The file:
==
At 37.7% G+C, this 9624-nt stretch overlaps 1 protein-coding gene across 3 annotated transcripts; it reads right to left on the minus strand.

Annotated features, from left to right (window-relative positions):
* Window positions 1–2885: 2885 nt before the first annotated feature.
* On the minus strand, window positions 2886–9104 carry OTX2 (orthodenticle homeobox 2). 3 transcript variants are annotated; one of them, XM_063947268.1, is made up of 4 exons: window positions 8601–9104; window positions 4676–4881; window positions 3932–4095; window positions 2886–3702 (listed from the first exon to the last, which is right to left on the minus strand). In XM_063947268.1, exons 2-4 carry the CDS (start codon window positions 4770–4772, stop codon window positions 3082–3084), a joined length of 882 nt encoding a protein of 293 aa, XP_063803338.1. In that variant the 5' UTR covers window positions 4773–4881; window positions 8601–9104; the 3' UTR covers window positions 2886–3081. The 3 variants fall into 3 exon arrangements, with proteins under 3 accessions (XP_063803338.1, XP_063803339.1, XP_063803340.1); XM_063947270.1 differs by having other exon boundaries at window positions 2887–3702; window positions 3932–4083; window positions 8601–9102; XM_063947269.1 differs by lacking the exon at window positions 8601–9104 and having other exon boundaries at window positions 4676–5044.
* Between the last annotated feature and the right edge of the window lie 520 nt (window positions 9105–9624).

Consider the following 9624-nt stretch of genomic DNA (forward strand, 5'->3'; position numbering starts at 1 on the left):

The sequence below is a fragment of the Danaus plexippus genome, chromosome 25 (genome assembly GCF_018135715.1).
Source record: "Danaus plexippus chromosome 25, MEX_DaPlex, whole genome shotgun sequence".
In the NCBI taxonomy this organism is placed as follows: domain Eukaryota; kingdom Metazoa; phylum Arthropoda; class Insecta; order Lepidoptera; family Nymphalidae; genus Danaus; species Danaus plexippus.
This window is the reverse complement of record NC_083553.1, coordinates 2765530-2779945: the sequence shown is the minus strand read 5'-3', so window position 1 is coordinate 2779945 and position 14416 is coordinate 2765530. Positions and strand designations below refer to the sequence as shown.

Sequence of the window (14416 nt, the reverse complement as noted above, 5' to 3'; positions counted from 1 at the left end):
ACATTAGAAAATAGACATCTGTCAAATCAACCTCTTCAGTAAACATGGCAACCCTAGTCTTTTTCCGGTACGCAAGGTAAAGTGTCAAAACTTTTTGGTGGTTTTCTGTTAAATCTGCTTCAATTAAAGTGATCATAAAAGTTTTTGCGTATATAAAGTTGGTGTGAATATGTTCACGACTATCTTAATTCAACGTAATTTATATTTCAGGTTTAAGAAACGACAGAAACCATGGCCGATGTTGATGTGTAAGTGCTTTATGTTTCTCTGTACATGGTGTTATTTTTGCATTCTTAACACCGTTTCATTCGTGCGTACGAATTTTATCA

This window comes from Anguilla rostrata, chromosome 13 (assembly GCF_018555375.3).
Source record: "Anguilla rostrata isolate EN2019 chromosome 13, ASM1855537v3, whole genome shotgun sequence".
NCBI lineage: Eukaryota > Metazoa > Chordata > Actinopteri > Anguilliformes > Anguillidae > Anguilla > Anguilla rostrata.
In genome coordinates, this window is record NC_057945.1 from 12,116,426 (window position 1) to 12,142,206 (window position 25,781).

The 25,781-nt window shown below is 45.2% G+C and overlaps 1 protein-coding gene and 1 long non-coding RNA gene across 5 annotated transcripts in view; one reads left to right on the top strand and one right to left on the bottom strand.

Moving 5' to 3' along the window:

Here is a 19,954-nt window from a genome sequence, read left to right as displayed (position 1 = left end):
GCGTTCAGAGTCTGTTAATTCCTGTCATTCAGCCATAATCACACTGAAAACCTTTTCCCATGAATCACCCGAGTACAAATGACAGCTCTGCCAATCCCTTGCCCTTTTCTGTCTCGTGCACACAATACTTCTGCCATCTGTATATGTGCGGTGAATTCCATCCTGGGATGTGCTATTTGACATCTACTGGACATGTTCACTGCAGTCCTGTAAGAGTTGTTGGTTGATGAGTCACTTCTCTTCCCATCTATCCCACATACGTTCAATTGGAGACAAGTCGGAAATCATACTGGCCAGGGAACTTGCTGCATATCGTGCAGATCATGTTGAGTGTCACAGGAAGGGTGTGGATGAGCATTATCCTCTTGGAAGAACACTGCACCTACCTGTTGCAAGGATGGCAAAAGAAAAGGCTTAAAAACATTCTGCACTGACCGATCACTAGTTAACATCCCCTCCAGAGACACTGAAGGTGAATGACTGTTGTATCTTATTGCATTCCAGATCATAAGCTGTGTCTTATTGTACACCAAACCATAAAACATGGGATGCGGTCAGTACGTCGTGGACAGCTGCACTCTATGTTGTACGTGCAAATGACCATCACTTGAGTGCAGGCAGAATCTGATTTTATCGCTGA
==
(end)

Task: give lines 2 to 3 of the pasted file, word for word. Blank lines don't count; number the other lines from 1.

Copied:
Annotated features, from left to right (window-relative positions):
* Window positions 1–2885: 2885 nt before the first annotated feature.